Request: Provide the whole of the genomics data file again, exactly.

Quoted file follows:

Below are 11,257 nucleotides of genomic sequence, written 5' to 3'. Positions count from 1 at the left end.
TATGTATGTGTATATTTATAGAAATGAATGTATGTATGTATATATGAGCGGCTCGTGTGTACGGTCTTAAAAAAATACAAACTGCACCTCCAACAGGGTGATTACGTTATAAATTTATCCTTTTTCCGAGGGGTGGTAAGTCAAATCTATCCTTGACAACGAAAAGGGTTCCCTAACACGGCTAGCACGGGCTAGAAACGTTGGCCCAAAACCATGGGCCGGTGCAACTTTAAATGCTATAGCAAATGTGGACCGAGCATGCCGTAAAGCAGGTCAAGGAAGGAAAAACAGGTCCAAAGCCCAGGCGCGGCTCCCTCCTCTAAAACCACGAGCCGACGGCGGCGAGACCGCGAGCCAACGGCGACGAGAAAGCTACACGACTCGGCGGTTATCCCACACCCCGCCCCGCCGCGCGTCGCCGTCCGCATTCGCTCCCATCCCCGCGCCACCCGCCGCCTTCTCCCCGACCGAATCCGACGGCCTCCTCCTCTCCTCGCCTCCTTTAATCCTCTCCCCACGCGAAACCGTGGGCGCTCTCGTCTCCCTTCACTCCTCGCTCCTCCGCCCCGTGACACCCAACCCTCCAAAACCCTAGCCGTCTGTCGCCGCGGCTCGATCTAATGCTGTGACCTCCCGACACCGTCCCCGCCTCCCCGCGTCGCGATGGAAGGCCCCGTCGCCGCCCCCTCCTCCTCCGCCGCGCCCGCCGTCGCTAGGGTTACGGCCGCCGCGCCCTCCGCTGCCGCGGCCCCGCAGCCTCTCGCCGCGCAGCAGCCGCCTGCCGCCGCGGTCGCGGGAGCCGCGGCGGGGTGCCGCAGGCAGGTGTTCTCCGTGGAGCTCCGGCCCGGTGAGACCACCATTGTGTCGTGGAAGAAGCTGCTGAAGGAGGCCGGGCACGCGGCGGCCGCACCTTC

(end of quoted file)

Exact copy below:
Below are 11,257 nucleotides of genomic sequence, written 5' to 3'. Positions count from 1 at the left end.
TATGTATGTGTATATTTATAGAAATGAATGTATGTATGTATATATGAGCGGCTCGTGTGTACGGTCTTAAAAAAATACAAACTGCACCTCCAACAGGGTGATTACGTTATAAATTTATCCTTTTTCCGAGGGGTGGTAAGTCAAATCTATCCTTGACAACGAAAAGGGTTCCCTAACACGGCTAGCACGGGCTAGAAACGTTGGCCCAAAACCATGGGCCGGTGCAACTTTAAATGCTATAGCAAATGTGGACCGAGCATGCCGTAAAGCAGGTCAAGGAAGGAAAAACAGGTCCAAAGCCCAGGCGCGGCTCCCTCCTCTAAAACCACGAGCCGACGGCGGCGAGACCGCGAGCCAACGGCGACGAGAAAGCTACACGACTCGGCGGTTATCCCACACCCCGCCCCGCCGCGCGTCGCCGTCCGCATTCGCTCCCATCCCCGCGCCACCCGCCGCCTTCTCCCCGACCGAATCCGACGGCCTCCTCCTCTCCTCGCCTCCTTTAATCCTCTCCCCACGCGAAACCGTGGGCGCTCTCGTCTCCCTTCACTCCTCGCTCCTCCGCCCCGTGACACCCAACCCTCCAAAACCCTAGCCGTCTGTCGCCGCGGCTCGATCTAATGCTGTGACCTCCCGACACCGTCCCCGCCTCCCCGCGTCGCGATGGAAGGCCCCGTCGCCGCCCCCTCCTCCTCCGCCGCGCCCGCCGTCGCTAGGGTTACGGCCGCCGCGCCCTCCGCTGCCGCGGCCCCGCAGCCTCTCGCCGCGCAGCAGCCGCCTGCCGCCGCGGTCGCGGGAGCCGCGGCGGGGTGCCGCAGGCAGGTGTTCTCCGTGGAGCTCCGGCCCGGTGAGACCACCATTGTGTCGTGGAAGAAGCTGCTGAAGGAGGCCGGGCACGCGGCGGCCGCACCTTC